Skip to main content

You Belong Here: Gift Breaks Down Barriers for the Socio-economically Challenged to Pursue Business Degrees

Karen and Jeff Silberman’s support kick starts program that will help socio-economically challenged and first-generation students earn undergraduate business economics degrees at UC San Diego


Inclusion in business is essential, bringing many advantages to organizations – and society – such as a greater and more diverse talent pool, increased innovation and profitability. Yet, statistics continue to show an alarming lack of diversity in business education and leadership.

UC San Diego’s Rady School of Management is tackling this complex problem with the creation of the Belonging Initiative, a collaborative effort between the Rady School, Department of Economics, and University Extension to develop immersive and comprehensive preparation for students of diverse backgrounds enrolling in the campus’ new business economics major.

Karen and Jeff SilbermanThe initiative is designed to attract and matriculate socio-economically challenged and first-generation students enrolled in the major, which is a joint program from the Rady School and Department of Economics in the Division of Social Sciences. It will provide mentoring, academic support, social activities, as well as networking and research opportunities.

The initiative will welcome its first cohort in the fall of 2022 and planning for the ambitious program is now underway thanks to a gift from Karen and Jeff Silberman.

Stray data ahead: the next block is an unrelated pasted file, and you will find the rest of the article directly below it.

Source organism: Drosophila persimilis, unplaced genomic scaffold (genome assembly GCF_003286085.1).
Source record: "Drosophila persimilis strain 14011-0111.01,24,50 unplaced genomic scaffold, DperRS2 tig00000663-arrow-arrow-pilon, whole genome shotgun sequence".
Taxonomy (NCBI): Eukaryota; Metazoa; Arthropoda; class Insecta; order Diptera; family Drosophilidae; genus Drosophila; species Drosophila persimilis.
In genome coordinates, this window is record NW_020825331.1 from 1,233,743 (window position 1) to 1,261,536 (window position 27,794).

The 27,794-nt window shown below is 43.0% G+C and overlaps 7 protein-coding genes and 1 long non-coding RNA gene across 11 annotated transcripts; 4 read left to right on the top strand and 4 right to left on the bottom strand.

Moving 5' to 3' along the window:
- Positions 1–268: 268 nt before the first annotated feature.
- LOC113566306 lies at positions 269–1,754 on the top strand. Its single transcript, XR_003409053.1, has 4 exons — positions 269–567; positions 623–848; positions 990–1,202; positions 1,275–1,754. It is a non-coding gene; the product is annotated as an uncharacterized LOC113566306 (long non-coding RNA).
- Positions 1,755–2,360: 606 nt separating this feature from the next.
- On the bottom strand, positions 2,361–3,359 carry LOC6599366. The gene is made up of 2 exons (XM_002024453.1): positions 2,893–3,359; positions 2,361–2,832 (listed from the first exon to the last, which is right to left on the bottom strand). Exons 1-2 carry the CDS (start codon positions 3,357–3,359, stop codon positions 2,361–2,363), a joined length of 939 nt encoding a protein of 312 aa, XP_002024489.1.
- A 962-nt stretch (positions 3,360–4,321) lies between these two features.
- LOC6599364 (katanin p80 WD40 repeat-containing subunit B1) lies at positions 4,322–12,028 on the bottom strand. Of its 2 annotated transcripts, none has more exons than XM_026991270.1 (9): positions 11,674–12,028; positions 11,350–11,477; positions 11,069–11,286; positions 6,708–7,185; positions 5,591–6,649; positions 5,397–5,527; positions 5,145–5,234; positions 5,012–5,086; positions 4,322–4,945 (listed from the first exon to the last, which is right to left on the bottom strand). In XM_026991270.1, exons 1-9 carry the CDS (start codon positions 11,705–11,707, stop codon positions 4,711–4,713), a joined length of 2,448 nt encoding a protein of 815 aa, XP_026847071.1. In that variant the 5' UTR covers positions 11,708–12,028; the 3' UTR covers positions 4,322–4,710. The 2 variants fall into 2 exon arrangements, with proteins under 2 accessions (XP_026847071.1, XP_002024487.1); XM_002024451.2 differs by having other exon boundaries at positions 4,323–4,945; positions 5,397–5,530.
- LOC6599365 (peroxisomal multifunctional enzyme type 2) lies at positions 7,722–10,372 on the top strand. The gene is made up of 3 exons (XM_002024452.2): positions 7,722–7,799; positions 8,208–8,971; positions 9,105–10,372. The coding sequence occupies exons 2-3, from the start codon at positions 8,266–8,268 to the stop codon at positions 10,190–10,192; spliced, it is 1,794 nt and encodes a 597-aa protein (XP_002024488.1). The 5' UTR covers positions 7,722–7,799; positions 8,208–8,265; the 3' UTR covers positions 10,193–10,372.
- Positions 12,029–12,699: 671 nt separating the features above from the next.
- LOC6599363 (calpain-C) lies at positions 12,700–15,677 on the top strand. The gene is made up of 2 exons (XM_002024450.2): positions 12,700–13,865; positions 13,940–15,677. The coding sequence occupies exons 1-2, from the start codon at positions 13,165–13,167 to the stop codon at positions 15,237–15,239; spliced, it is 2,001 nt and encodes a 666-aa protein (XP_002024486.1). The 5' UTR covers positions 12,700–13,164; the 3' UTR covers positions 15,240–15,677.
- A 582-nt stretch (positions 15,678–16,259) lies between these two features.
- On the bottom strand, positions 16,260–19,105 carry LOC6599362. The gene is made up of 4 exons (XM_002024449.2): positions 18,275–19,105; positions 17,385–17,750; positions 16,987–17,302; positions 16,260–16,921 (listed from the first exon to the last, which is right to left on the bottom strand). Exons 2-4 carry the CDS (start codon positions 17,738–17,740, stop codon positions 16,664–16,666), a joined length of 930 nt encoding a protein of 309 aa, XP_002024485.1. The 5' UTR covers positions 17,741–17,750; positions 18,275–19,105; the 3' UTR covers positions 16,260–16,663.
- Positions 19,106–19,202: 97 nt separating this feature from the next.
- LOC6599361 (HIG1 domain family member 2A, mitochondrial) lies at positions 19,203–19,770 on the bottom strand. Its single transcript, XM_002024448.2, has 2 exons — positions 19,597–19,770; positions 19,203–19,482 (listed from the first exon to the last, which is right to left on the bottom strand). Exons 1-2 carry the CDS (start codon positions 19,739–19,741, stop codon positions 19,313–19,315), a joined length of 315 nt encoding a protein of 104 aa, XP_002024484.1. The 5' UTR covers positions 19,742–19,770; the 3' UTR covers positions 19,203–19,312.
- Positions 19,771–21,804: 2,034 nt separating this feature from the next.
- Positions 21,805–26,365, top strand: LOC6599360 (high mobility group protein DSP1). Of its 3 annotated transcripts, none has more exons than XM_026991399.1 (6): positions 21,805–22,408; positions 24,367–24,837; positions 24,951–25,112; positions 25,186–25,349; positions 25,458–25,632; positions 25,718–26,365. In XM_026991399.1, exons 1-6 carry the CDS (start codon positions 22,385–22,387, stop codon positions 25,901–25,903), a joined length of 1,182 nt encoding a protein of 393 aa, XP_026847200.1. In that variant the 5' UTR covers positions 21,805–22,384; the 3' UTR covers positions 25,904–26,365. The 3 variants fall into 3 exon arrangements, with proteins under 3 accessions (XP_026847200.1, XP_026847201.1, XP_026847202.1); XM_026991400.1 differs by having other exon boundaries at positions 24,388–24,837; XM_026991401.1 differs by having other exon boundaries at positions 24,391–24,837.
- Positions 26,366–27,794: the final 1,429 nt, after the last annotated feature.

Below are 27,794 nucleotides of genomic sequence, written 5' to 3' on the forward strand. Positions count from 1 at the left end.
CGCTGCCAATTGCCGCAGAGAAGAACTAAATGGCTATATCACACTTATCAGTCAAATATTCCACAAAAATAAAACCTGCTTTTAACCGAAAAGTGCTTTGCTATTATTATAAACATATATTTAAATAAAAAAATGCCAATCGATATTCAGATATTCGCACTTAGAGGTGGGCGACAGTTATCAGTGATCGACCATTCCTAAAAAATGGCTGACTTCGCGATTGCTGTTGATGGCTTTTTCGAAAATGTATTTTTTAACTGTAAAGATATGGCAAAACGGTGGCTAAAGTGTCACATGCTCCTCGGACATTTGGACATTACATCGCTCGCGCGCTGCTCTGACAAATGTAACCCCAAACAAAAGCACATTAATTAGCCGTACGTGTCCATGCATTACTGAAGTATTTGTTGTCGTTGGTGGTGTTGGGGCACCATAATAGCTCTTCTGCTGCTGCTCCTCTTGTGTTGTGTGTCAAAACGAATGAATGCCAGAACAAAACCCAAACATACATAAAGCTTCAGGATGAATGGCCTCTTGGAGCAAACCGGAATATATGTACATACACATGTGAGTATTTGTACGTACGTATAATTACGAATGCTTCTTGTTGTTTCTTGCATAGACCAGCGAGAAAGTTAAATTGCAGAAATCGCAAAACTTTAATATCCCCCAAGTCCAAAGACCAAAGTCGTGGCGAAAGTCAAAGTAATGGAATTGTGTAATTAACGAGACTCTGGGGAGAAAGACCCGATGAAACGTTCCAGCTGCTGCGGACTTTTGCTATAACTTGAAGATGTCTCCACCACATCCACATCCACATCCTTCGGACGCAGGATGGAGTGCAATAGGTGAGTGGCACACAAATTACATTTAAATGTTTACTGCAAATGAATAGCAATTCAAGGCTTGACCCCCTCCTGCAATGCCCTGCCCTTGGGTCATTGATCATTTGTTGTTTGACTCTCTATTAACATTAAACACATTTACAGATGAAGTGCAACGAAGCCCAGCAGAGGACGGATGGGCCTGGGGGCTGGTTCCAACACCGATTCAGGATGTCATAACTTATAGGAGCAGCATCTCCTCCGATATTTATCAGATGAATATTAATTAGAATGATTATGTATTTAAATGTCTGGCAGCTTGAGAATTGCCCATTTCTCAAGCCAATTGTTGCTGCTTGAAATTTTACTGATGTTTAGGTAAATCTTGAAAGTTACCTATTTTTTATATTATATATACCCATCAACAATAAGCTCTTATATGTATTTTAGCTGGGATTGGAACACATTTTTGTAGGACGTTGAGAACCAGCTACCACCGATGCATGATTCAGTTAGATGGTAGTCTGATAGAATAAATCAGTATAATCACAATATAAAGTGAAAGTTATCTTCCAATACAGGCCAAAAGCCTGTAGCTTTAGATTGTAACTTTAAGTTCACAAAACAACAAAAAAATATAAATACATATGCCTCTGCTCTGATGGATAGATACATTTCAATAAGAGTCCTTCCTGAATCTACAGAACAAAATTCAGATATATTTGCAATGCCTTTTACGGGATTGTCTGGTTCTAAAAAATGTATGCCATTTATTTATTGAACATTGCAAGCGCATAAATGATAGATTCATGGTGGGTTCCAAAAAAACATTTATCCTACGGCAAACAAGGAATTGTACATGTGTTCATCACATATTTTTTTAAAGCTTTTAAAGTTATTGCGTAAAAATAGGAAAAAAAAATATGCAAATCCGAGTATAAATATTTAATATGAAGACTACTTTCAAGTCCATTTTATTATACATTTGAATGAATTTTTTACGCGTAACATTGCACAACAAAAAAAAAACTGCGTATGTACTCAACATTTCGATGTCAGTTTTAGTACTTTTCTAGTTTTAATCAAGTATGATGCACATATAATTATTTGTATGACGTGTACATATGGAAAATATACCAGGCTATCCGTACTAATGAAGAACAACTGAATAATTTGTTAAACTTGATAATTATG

“What’s amazing about this program is that it creates a viable pipeline of students, which is a major issue in education,” Karen Silberman said. “It also addresses the fear factor students may face if they don’t feel like they will belong on campus or in a particular academic discipline. By assisting students to identify themselves as part of the campus community from the beginning and throughout their college experience, the programs create a sense of belonging and demonstrates the university’s investment in their success.”

While specific to the Rady School, the Belonging Initiative complements broader campus efforts to welcome students from across our community and foster their success.

“Ensuring access to a UC San Diego education to students from diverse communities has been one of my highest priorities,” said UC San Diego Chancellor Pradeep K. Khosla. “Jeff and Karen Silberman have been outstanding, loyal partners in advancing this goal. Their continued generosity, including their gift to the Belonging Initiative, helps us demonstrate our commitment to ensure access, learning and growth is possible for all students.”

The Silberman gift is covering one-third of the program’s costs over the first four years. Their hope is to inspire others to give.

“This initiative creates access for all students by breaking down barriers that impede students with varying backgrounds to pursue STEM degrees,” said Rady School of Management Dean Lisa Ordóñez. “We are incredibly grateful for this visionary support from the Silbermans. Their generosity is key in UC San Diego’s efforts to develop a diverse talent pipeline and create the next generation of business leaders.”

Graduates of the program will be eligible for a graduate fellowship at the Rady School of Management, advancing the school’s long-term goal of building an inclusive economy.